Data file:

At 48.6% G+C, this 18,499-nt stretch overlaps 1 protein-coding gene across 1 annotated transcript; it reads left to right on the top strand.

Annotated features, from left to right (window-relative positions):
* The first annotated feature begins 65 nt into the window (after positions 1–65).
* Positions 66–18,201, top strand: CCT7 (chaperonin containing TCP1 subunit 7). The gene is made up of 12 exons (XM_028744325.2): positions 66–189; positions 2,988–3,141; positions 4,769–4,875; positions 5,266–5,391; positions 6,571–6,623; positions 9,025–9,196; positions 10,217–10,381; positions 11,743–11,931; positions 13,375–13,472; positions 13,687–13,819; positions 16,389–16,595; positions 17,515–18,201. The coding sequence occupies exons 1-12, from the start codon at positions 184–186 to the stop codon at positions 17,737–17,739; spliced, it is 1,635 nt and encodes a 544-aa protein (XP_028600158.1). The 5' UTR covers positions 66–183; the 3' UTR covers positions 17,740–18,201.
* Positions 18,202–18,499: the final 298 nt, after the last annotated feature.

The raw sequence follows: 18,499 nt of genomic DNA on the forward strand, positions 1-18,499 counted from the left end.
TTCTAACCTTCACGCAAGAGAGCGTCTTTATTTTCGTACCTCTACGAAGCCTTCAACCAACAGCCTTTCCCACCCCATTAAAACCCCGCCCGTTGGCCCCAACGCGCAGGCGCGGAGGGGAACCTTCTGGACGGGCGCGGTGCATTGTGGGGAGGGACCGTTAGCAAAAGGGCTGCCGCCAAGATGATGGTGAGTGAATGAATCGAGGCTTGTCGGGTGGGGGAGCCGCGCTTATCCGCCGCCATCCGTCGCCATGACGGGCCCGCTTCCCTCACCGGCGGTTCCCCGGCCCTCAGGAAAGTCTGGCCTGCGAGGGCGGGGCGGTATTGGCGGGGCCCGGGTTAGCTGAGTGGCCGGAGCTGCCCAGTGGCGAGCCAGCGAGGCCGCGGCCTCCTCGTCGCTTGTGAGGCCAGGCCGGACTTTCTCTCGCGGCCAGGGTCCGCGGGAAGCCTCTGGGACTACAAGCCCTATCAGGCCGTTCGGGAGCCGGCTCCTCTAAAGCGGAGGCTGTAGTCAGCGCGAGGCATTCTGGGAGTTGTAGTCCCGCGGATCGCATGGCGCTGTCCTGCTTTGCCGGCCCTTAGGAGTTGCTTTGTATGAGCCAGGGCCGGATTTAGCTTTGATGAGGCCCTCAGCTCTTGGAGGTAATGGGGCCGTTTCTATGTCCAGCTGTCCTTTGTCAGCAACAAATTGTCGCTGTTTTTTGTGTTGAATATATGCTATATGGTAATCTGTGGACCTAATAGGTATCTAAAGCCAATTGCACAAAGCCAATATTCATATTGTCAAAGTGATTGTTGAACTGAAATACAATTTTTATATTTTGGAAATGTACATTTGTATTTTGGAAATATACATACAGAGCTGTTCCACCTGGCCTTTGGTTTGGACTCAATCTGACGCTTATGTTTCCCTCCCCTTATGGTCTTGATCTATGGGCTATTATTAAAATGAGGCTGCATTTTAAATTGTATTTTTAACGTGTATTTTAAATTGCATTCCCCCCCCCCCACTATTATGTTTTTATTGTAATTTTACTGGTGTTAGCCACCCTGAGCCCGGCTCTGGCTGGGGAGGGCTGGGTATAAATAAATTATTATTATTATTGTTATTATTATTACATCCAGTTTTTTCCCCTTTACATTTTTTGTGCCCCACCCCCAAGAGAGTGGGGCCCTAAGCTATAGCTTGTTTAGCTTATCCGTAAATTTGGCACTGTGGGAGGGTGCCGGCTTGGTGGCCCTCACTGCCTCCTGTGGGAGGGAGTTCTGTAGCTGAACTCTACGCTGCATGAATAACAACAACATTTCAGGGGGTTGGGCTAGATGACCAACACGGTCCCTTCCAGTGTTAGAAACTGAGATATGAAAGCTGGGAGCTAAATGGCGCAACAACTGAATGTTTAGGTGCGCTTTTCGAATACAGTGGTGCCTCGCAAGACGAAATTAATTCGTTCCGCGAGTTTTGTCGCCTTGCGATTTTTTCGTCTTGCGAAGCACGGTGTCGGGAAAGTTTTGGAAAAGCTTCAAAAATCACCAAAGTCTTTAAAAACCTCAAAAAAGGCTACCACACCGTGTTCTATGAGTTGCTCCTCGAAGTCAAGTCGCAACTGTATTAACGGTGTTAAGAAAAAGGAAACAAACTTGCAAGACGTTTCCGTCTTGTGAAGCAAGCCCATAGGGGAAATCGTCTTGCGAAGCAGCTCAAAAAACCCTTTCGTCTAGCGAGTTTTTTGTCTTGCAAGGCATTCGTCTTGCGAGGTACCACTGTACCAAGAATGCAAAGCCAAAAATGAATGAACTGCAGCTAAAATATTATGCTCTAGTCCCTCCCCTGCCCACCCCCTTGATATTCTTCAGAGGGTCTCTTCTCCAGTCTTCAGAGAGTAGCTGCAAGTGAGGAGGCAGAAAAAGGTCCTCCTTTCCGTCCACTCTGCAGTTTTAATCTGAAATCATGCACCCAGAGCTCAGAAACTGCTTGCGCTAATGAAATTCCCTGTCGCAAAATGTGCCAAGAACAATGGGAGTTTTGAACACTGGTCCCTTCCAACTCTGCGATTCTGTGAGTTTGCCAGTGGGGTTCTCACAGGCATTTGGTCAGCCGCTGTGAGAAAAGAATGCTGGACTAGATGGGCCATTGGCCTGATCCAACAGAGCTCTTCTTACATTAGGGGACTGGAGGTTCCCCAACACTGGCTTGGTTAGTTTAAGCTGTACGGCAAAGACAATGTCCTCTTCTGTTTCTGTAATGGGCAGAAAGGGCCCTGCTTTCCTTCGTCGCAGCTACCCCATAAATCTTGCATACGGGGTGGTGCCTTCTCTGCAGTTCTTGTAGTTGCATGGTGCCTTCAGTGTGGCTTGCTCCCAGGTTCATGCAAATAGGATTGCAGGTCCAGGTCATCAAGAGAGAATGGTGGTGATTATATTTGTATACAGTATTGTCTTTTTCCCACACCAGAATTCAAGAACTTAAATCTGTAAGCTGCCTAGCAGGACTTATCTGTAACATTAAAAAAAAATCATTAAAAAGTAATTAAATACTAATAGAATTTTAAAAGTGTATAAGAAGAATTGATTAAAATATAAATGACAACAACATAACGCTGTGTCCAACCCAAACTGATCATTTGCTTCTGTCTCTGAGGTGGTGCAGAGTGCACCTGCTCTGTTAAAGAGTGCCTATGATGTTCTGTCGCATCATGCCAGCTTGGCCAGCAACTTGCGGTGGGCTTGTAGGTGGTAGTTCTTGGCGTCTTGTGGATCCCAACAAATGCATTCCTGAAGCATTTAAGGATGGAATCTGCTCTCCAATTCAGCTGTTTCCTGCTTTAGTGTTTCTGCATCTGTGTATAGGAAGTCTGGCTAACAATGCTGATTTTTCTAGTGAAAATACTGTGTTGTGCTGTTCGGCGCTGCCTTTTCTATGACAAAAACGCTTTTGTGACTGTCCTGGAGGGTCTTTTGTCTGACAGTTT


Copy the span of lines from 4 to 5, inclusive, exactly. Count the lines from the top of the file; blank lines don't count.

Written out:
* Positions 66–18,201, top strand: CCT7 (chaperonin containing TCP1 subunit 7). The gene is made up of 12 exons (XM_028744325.2): positions 66–189; positions 2,988–3,141; positions 4,769–4,875; positions 5,266–5,391; positions 6,571–6,623; positions 9,025–9,196; positions 10,217–10,381; positions 11,743–11,931; positions 13,375–13,472; positions 13,687–13,819; positions 16,389–16,595; positions 17,515–18,201. The coding sequence occupies exons 1-12, from the start codon at positions 184–186 to the stop codon at positions 17,737–17,739; spliced, it is 1,635 nt and encodes a 544-aa protein (XP_028600158.1). The 5' UTR covers positions 66–183; the 3' UTR covers positions 17,740–18,201.
* Positions 18,202–18,499: the final 298 nt, after the last annotated feature.